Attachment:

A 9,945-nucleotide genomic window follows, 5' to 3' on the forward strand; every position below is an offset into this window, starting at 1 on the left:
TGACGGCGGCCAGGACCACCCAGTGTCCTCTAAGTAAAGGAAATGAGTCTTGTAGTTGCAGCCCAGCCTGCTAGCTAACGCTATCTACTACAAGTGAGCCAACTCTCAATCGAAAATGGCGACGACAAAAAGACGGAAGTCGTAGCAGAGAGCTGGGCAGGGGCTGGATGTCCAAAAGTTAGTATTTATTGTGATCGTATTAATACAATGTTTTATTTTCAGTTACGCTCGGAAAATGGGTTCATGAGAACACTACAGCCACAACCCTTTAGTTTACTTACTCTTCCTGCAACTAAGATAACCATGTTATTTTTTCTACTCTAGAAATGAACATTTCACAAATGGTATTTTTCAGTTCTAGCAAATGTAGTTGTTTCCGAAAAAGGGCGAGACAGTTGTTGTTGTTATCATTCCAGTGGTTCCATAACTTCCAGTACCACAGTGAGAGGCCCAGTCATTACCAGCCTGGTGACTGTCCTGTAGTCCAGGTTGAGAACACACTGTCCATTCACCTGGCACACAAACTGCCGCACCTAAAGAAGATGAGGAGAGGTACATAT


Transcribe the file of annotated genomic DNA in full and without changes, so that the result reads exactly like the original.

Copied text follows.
A 9,945-nucleotide genomic window follows, 5' to 3' on the forward strand; every position below is an offset into this window, starting at 1 on the left:
TGACGGCGGCCAGGACCACCCAGTGTCCTCTAAGTAAAGGAAATGAGTCTTGTAGTTGCAGCCCAGCCTGCTAGCTAACGCTATCTACTACAAGTGAGCCAACTCTCAATCGAAAATGGCGACGACAAAAAGACGGAAGTCGTAGCAGAGAGCTGGGCAGGGGCTGGATGTCCAAAAGTTAGTATTTATTGTGATCGTATTAATACAATGTTTTATTTTCAGTTACGCTCGGAAAATGGGTTCATGAGAACACTACAGCCACAACCCTTTAGTTTACTTACTCTTCCTGCAACTAAGATAACCATGTTATTTTTTCTACTCTAGAAATGAACATTTCACAAATGGTATTTTTCAGTTCTAGCAAATGTAGTTGTTTCCGAAAAAGGGCGAGACAGTTGTTGTTGTTATCATTCCAGTGGTTCCATAACTTCCAGTACCACAGTGAGAGGCCCAGTCATTACCAGCCTGGTGACTGTCCTGTAGTCCAGGTTGAGAACACACTGTCCATTCACCTGGCACACAAACTGCCGCACCTAAAGAAGATGAGGAGAGGTACATAT